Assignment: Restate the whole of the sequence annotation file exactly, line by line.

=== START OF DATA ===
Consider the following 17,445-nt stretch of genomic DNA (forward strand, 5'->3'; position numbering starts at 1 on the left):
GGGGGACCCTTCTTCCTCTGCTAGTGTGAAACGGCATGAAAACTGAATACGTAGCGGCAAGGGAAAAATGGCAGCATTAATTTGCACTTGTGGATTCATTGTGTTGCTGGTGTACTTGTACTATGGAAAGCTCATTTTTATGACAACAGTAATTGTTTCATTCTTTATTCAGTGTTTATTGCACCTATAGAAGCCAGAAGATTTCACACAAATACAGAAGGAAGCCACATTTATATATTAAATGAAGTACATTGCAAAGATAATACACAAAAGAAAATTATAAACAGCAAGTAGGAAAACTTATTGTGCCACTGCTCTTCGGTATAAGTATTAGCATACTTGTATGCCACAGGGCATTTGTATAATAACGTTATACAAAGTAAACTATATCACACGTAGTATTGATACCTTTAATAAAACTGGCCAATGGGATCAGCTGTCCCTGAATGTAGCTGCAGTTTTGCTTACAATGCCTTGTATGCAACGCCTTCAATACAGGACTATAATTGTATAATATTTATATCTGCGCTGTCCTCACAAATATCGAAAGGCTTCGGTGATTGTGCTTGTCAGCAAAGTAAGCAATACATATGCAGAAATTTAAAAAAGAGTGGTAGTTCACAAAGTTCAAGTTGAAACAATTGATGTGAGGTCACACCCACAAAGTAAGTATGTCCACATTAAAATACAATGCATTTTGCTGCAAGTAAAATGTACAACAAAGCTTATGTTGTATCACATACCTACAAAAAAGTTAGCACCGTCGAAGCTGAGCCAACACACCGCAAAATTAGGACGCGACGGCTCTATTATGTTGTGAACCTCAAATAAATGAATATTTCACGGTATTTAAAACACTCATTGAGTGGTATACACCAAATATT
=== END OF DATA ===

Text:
Consider the following 17,445-nt stretch of genomic DNA (forward strand, 5'->3'; position numbering starts at 1 on the left):
GGGGGACCCTTCTTCCTCTGCTAGTGTGAAACGGCATGAAAACTGAATACGTAGCGGCAAGGGAAAAATGGCAGCATTAATTTGCACTTGTGGATTCATTGTGTTGCTGGTGTACTTGTACTATGGAAAGCTCATTTTTATGACAACAGTAATTGTTTCATTCTTTATTCAGTGTTTATTGCACCTATAGAAGCCAGAAGATTTCACACAAATACAGAAGGAAGCCACATTTATATATTAAATGAAGTACATTGCAAAGATAATACACAAAAGAAAATTATAAACAGCAAGTAGGAAAACTTATTGTGCCACTGCTCTTCGGTATAAGTATTAGCATACTTGTATGCCACAGGGCATTTGTATAATAACGTTATACAAAGTAAACTATATCACACGTAGTATTGATACCTTTAATAAAACTGGCCAATGGGATCAGCTGTCCCTGAATGTAGCTGCAGTTTTGCTTACAATGCCTTGTATGCAACGCCTTCAATACAGGACTATAATTGTATAATATTTATATCTGCGCTGTCCTCACAAATATCGAAAGGCTTCGGTGATTGTGCTTGTCAGCAAAGTAAGCAATACATATGCAGAAATTTAAAAAAGAGTGGTAGTTCACAAAGTTCAAGTTGAAACAATTGATGTGAGGTCACACCCACAAAGTAAGTATGTCCACATTAAAATACAATGCATTTTGCTGCAAGTAAAATGTACAACAAAGCTTATGTTGTATCACATACCTACAAAAAAGTTAGCACCGTCGAAGCTGAGCCAACACACCGCAAAATTAGGACGCGACGGCTCTATTATGTTGTGAACCTCAAATAAATGAATATTTCACGGTATTTAAAACACTCATTGAGTGGTATACACCAAATATT